Gender is more than just focusing on women. The majority of gender sensitivity in PVE programming focuses on women’s roles and participation in PVE. It may be more productive to think of gender as a frame of analysis that incorporates all people: women, girls, men, boys and those who define as neither or both. Consider how different women, men, boys, girls and those with other identities experience life in different ways depending on, for example, their age, class background, life experience, disability, or educational level.
Gendered expectations play a role in why some women and men choose to take up arms and others do not, although the same gendered expectations can lead to very different results. The expectation placed on men, for example, to be a breadwinner and protector, including expectations to ‘protect’ or control ‘one’s women’ be it at the personal, family or community level, can lead some men to join a VE group, while others may choose to flee the conflict-affected area with their families and thus better protect and support them.
Gender dynamics and recruitment in Syria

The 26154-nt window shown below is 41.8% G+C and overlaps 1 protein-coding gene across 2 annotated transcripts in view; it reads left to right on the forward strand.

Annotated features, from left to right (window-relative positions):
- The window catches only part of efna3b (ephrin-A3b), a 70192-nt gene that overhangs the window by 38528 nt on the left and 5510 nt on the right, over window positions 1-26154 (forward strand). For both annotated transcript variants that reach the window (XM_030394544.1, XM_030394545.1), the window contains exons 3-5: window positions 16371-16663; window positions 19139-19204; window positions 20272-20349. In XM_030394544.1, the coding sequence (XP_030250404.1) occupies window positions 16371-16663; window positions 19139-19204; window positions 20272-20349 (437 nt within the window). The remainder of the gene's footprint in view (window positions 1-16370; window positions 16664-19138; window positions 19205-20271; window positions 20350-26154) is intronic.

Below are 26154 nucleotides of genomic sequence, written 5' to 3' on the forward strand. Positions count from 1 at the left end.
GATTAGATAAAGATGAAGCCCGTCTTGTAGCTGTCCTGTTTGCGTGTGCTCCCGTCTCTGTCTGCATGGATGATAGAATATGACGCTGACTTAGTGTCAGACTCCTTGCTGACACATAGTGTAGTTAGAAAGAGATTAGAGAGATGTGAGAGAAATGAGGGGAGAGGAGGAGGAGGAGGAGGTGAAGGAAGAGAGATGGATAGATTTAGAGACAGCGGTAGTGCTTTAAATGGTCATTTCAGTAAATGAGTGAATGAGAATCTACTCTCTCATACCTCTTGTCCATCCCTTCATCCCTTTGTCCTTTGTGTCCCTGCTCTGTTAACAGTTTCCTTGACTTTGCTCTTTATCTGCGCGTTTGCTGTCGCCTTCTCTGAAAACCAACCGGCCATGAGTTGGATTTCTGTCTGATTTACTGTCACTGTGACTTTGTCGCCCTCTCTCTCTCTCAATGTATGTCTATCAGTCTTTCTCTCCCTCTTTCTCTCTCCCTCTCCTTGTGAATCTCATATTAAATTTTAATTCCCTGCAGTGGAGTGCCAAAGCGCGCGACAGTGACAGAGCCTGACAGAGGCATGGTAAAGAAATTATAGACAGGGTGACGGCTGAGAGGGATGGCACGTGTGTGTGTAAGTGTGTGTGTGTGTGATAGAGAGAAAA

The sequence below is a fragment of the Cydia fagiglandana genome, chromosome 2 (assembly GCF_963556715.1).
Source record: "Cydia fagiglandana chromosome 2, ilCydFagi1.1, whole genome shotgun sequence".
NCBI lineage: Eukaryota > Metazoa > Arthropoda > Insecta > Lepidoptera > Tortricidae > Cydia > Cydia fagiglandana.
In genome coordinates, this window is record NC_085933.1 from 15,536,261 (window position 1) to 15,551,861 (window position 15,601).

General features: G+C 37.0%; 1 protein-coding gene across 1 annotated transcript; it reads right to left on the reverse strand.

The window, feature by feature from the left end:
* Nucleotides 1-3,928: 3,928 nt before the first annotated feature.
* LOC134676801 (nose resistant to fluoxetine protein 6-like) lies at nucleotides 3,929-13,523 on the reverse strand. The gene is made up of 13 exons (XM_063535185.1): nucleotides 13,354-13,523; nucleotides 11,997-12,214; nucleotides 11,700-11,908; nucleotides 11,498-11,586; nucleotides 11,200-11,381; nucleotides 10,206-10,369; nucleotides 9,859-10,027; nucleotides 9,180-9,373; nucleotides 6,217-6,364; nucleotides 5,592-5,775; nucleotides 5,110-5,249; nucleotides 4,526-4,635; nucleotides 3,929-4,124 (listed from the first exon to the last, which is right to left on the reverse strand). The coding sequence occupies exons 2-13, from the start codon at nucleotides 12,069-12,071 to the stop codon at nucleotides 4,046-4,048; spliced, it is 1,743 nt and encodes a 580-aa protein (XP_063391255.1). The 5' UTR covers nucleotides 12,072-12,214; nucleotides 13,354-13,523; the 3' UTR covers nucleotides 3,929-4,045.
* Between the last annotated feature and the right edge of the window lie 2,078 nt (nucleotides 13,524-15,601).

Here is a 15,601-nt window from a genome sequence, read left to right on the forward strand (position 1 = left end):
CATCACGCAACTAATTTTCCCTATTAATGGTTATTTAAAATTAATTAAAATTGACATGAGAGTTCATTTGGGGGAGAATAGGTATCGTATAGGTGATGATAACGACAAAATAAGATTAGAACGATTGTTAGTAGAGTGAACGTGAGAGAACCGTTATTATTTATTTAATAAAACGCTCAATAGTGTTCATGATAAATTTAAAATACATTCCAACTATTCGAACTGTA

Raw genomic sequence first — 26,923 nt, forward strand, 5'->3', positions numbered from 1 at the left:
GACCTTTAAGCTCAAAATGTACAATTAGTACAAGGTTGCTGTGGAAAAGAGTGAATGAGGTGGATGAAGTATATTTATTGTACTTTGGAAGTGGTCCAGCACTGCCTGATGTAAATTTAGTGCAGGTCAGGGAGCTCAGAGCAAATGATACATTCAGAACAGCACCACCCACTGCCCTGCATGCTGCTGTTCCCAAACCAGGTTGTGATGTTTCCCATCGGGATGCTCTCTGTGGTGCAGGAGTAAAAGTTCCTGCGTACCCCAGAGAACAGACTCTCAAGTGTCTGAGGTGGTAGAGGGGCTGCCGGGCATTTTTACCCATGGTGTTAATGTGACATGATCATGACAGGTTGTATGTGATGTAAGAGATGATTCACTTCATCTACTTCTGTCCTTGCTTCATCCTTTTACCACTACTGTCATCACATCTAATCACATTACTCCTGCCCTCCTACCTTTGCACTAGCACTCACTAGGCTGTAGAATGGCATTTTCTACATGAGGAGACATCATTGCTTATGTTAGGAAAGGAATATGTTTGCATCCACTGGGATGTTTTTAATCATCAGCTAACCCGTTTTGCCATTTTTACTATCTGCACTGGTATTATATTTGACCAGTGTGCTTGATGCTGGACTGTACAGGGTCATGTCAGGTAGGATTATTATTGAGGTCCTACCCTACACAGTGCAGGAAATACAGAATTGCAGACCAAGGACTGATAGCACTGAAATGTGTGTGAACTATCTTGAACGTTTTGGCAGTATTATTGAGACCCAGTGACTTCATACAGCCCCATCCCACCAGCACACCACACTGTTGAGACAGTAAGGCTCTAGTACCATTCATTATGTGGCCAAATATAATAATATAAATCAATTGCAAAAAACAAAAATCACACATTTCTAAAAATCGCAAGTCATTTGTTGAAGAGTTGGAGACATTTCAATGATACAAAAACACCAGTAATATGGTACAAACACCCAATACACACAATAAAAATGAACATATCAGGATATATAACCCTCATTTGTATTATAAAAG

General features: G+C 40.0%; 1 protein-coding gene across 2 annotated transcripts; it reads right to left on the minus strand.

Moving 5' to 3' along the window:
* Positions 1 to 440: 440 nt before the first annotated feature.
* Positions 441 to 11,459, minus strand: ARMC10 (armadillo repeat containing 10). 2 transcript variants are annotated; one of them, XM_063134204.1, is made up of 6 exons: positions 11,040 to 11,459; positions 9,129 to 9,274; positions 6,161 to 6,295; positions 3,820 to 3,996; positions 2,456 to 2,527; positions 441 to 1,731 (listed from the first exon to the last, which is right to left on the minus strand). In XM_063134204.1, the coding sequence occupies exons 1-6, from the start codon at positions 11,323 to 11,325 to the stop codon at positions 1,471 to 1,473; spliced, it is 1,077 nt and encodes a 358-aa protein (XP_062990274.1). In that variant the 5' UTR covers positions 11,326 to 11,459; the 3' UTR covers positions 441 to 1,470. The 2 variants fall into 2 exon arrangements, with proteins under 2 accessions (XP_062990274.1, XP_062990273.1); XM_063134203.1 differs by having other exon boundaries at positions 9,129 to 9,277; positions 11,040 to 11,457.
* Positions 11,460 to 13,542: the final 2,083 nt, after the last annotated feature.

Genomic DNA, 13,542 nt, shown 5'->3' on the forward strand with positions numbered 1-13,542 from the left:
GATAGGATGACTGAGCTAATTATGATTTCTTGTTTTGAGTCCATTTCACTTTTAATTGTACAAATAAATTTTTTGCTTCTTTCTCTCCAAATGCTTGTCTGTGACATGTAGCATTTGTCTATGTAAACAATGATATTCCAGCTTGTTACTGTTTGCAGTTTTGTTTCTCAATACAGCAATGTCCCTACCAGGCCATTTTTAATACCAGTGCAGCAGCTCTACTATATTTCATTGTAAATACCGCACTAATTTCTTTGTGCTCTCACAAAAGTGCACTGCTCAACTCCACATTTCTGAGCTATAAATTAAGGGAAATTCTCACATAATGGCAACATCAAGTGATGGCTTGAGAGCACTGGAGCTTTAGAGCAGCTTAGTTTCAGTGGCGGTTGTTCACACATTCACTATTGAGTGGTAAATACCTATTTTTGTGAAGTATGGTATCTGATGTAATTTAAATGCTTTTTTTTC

Research on gendered impacts of the violent conflict in Syria, as well as the gendered dynamics of recruitment into armed groups, showed that societal expectations of men as protectors of and providers for the family are making men and boys more vulnerable to joining armed groups in Syria. In the Syrian refugee context, men’s vulnerabilities have not been given the same degree of consideration as those of women and girls, who tend to be seen theoretically as the most vulnerable.
Source: L. Khattab and H. Myrttinen, ‘Most of the men want to leave’: Armed groups, displacement and the gendered webs of vulnerability in Syria, London: International Alert, 2017
People face different layers of vulnerabilities, from the heightened risk of physical and sexual and gender-based violence including sexualised torture, sexual exploitation and abuse, early and forced marriage, to a shift in gender roles. Women can experience having to take on multiple roles in the family and public sphere as pressure is placed on the male members of their families, or they are killed, incarcerated or have their mobility curtailed.
Men can face suspicions of being extremist. Men and boys can also be very vulnerable to sexual and gender-based violence (SGBV). This risk is increased during incarceration, arrest or detention.
Persons of diverse sexual orientation and gender identity are often at an increased risk of physical and sexual violence, abuse, harassment and extortion.